Chief Constable emphasises commitment to the most vulnerable
Main article content
Warwickshire Police Chief Constable, Martin Jelley, has today emphasised the force’s commitment to protecting the most vulnerable during the national lockdown.
He said: “Over the past few weeks, we have gone to great lengths to emphasise the force’s role in ensuring people adhere to government guidance around social distancing and staying at home to help combat the CoVID-19 pandemic. This of course remains a priority for the force.
“Despite the focus and resource going into this, I would like to reassure people that our top priority remains protecting the most vulnerable in our communities.
“Being forced to stay at home is proving challenging for everyone. However, it is even more so for victims of domestic abuse and child abuse.
“Being forced to spend more time at home with an abuser may lead victims to feel cut off from the outside world and that there is nobody to help them. I can emphatically say this is not the case.
“I’d like to reassure all victims of abuse that we are there for you; no matter what challenges the coming weeks and months bring for the force, we remain committed to protecting you, responding to concerns of abuse, supporting victims and bringing perpetrators to justice.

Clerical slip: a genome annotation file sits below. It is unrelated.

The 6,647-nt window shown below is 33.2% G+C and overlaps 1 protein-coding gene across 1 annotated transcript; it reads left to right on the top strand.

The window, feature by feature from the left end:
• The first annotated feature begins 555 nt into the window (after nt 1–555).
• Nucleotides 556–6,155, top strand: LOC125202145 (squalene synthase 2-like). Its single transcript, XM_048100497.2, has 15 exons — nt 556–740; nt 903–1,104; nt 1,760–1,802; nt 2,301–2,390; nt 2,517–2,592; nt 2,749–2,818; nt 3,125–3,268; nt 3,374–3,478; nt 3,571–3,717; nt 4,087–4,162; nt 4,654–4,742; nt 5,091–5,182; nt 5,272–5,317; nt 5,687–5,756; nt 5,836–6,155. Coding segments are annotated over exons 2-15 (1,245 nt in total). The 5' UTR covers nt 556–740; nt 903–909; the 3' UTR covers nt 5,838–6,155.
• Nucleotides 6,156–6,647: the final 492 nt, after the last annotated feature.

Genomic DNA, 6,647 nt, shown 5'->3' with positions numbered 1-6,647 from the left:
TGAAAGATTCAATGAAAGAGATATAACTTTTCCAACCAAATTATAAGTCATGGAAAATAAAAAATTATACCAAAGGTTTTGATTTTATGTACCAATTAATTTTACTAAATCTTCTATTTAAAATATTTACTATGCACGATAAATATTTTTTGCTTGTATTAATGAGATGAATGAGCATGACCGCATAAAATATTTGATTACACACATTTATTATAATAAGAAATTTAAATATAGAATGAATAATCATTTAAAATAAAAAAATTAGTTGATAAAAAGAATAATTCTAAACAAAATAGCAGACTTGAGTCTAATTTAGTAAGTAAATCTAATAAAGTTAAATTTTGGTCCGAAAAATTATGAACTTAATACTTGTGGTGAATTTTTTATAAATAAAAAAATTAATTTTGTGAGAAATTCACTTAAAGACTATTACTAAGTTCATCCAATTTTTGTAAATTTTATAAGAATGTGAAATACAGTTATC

“As the national lockdown continues there is the potential for tensions to grow within households and people who have not previously been subjected to abuse may find themselves becoming victims. To those people I would say that one incident of abuse is one too many and you should contact the police.
“If you don’t feel comfortable talking to the police there are other organisations that can offer support and advice.
“The wider public also has a role to play in ensuring the most vulnerable members of the community are protected. If you have concerns that a friend, family member, or neighbour is being subjected to abuse you should report it to police.
“It is also likely children will be spending a lot more time online over the coming weeks. I’d urge parents to be extra vigilant; show an interest in the sites they are accessing and be aware that additional time online can increase risks to children.
“We are also aware that many people are vulnerable, not because of crime but because of circumstance. They may be elderly or poorly and be struggling to get food and medicine during the lockdown. We are working closely with the county council and a hotline has been set up to ensure these people get the support they need.”